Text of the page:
6 ways to amplify the CIO position

The attraction to CIO jobs appears to be dwindling.

In a contributed piece in the Wall Street Journal, Thomas Davenport, PhD, distinguished professor of information technology and management at Babson Park, Mass.-based Babson College, wrote that fewer and fewer of his MBA students express desire to become CIOs.

"Even though the courses I teach tend to involve lots of IT, nobody wants to be the head of IT," he wrote.

To reverse this trend, Dr. Davenport offered six guidelines that could help make the CIO role more attractive.

1. Combine the CIO position with another position. Dr. Davenport said that by combining CIO duties with something more business-focused helps keep the job more important and relevant to senior management.

2. Expand CIO duties to include digital and data projects. Instead of mainly focusing on overhead and infrastructure matters, asking CIOs to create products and services that help advance business and make money can make the position more popular.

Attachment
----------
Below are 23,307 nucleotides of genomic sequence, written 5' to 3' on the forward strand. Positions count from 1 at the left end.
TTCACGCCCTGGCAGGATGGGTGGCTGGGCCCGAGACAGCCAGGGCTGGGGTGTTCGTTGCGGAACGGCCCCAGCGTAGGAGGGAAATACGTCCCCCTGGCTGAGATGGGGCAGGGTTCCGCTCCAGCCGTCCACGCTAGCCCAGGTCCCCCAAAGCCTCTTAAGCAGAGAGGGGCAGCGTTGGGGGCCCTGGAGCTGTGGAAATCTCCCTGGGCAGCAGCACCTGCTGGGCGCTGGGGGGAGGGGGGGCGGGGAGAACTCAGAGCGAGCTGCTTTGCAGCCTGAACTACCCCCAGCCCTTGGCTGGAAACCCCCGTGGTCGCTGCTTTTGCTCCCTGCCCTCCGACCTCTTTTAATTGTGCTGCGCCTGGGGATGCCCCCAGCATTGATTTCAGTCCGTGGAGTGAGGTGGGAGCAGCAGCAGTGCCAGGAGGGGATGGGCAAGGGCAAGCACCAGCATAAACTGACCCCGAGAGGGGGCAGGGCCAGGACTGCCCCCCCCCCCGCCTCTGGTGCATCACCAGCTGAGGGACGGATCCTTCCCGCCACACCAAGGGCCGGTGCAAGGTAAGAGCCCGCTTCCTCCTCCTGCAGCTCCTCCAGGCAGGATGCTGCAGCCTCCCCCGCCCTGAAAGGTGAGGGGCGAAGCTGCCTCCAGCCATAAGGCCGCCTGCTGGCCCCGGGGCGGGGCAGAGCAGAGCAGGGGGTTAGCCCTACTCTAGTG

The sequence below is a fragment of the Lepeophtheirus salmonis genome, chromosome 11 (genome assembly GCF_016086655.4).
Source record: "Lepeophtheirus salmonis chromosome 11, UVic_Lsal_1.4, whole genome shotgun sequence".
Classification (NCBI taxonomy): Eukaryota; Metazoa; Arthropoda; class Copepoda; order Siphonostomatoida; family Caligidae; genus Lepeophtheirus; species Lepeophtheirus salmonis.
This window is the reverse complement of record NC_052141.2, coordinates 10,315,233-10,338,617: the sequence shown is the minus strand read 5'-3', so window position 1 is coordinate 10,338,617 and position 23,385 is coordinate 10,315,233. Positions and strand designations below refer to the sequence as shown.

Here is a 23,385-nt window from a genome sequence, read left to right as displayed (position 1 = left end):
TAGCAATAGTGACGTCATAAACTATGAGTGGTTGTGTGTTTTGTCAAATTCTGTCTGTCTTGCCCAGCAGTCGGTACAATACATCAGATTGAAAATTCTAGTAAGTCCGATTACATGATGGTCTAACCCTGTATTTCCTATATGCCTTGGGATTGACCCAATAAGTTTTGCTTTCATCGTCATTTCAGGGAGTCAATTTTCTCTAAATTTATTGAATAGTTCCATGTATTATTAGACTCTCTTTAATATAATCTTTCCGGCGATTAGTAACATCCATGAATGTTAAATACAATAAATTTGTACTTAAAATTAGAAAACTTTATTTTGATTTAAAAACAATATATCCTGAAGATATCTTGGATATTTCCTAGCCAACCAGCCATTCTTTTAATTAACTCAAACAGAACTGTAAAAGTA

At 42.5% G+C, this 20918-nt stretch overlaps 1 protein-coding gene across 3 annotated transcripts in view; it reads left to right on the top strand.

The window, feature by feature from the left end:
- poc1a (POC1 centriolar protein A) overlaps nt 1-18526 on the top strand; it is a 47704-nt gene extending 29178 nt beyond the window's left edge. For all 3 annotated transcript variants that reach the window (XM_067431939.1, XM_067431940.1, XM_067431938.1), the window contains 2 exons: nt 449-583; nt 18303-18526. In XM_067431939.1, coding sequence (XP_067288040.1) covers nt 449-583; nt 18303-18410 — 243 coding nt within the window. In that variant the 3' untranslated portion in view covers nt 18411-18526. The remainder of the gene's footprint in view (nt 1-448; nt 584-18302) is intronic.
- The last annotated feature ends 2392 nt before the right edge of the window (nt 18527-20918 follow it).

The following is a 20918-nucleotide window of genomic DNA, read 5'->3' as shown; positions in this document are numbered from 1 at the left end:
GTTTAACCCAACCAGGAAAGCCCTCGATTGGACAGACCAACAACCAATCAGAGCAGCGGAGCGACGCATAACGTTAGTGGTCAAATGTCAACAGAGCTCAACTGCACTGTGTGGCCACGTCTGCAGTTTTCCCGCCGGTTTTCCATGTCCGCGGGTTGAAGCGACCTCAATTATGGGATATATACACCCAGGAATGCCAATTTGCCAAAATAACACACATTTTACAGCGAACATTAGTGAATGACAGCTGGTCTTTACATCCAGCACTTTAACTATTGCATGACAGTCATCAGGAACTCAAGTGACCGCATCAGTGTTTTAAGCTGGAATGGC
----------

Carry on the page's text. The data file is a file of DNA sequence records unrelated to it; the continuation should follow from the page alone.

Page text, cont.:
3. Have technology officers report to the CIO. Dr. Davenport wrote that if officers such as chief technology officers and chief data officers don't report to the CIO, it strips the CIO of power and lessens responsibility of the job. All these IT leaders need to work closely with business, not just CTOs and CDOs.

4. Focus on growing, instead of running, the business. According to Dr. Davenport, approximately 50 percent of IT spending should be dedicated to growing a business.

5. Have the CIO run online business. More and more business is conducted online, so to bolster the CIO position, Dr. Davenport suggests having the CIO oversee this sector of business.

6. Focus on information instead of transactions. A key benefit of IT systems is to gather and analyze data to help make better decisions, so having CIOs focus on the information instead of on transactional processes can really help grow business, Dr. Davenport wrote.

"Put some of these measures in place for your CIO job, and it will be returned to the level of esteem and envy such a position deserves," Dr. Davenport wrote.

More articles on CIOs:

We need flexible technology management, not just flexible technology
Digital innovation in full force, but talent lags behind: 4 key findings
Life of a healthcare CIO: UnityPoint Health's Joy Grosser

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